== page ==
Music: Hackney Colliery Band, Band On The Wall, Fri 17 Jan, 8pm
Not what you’d expect from a Colliery Band this lot. You know, soot-faced Northerners. This lot are fresh faced Southerners for a start. Less overalls and hardhats, more cardigans and flatcaps. Still brass is brass is brass.
Hackney Colliery Band is an East London collectives take on the brass band. With trumpets, trombones, saxes, sousaphone and marching percussion, the band are totally acoustic and prone to blowing roofs right off. Not since the Romans wore heavily teated six-packed brass breastplates was brass so cool. Look now:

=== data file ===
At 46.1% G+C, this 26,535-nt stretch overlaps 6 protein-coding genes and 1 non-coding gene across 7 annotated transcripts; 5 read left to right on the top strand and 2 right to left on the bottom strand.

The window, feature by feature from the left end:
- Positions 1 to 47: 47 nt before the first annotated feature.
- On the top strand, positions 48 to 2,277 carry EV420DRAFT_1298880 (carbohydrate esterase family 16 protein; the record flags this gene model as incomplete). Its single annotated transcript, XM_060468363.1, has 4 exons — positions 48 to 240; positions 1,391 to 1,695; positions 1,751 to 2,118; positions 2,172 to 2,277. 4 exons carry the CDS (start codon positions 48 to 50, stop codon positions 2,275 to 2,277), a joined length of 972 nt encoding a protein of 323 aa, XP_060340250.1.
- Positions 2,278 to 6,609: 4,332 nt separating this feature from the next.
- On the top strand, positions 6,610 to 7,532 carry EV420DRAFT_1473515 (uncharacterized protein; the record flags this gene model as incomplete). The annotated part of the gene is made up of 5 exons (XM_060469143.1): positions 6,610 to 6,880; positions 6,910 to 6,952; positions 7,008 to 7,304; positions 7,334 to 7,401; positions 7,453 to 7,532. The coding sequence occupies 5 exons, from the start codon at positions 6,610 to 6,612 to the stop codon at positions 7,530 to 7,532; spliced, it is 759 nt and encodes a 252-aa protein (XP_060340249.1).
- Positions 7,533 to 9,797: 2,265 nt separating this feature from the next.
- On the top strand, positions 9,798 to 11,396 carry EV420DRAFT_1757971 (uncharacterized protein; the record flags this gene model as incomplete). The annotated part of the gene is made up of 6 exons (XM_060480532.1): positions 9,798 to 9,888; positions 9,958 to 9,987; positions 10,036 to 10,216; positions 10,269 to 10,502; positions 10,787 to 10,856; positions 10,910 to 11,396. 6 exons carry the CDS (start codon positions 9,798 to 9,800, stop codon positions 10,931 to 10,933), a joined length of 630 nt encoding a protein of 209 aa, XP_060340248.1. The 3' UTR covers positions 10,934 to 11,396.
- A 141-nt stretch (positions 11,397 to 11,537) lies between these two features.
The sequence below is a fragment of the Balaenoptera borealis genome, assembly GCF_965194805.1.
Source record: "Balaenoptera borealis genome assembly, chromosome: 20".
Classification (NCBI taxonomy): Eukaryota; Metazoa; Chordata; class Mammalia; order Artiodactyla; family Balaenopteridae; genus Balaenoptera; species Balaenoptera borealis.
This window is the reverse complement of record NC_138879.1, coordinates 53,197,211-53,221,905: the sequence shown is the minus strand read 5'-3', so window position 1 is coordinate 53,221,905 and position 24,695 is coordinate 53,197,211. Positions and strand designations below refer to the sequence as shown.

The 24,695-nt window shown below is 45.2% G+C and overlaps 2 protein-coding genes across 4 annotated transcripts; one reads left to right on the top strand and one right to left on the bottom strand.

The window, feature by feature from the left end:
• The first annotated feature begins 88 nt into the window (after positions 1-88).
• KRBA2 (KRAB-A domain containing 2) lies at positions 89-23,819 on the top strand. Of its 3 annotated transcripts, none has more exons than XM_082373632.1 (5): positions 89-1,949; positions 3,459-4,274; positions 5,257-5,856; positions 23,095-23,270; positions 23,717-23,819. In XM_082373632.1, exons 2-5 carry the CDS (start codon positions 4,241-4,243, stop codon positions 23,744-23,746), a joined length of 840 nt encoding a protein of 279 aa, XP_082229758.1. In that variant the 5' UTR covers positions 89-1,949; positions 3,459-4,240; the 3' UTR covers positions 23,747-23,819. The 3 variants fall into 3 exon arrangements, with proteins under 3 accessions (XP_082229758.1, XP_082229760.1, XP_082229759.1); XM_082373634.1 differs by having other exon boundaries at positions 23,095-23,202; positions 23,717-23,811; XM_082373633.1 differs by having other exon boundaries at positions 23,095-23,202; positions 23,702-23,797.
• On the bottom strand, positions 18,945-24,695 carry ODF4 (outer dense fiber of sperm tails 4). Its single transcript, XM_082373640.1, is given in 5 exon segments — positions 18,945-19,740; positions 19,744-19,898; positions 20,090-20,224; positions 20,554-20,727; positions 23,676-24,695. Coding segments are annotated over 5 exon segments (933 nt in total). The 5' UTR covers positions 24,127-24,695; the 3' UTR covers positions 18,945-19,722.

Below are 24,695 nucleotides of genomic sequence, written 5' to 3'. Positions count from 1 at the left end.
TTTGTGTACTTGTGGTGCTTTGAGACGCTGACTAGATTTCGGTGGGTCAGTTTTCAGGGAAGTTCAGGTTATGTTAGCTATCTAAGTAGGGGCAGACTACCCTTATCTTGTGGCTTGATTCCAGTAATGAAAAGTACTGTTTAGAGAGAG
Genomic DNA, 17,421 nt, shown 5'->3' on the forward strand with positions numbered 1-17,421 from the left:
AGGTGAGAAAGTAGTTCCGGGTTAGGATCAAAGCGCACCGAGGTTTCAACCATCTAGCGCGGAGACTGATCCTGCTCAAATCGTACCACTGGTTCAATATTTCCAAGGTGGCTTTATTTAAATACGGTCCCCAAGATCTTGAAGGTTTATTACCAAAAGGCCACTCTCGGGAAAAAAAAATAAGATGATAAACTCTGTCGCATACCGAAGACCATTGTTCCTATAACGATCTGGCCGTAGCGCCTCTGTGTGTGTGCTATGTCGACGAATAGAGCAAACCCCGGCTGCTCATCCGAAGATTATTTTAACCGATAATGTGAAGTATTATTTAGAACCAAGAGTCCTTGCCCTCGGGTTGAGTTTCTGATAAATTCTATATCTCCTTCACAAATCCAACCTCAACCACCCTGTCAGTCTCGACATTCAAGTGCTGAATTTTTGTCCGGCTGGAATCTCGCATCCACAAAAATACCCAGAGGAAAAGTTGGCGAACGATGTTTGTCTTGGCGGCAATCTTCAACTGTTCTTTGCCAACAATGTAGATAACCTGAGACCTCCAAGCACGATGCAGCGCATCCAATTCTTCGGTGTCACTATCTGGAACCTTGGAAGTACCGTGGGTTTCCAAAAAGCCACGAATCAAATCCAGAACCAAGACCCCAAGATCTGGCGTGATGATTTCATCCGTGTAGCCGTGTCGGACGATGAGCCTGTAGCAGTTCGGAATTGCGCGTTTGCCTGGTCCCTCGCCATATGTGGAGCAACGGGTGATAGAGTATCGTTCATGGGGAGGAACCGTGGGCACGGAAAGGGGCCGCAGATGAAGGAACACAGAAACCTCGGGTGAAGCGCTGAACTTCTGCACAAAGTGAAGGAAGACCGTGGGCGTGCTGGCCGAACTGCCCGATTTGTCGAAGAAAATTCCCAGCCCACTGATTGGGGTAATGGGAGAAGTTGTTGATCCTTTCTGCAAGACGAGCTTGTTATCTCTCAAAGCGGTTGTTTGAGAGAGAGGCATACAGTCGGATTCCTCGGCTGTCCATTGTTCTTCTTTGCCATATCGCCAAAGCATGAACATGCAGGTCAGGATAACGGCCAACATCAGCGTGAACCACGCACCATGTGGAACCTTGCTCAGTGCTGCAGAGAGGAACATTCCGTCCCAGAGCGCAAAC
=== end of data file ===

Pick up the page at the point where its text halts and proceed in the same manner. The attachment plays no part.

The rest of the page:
£10 tickets here.
Film: The Wolf Of Wall Street, Various Cinemas, Opens Fri 17 Jan
Put together Martin ‘Always Scores’ Scorsese and Leo ‘Has He Still Not Got An Oscar’ DiCaprio and you’re on to a winner. The Departed (2006), Shutter Island (2010), actually Leo (or DiC to close friends) has - with the exception of 2011’s Hugo (he had a cold) - been in all of Scorsese’s films for over a decade, with their latest collaboration exploring the brazen drugs, sex and numbers rock’n’roll 80s excess of Wall Street hotshot Jordan Belfort. A real-life stockbroker and all round filthy rich scallywag. Expect Oscars.
Check Manchester cinema showtimes here.
Exhibition: Jamie Shovlin: Hiker Meat, Cornerhouse, Opens Sat 18 Jan
Difficult to get your head around this one. I know, I’ve tried. At the last count I had 32 emails discussing this project and I’m still not entirely sure what’s going on. I can’t decide whether I’m pissed off or fascinated. Maybe both.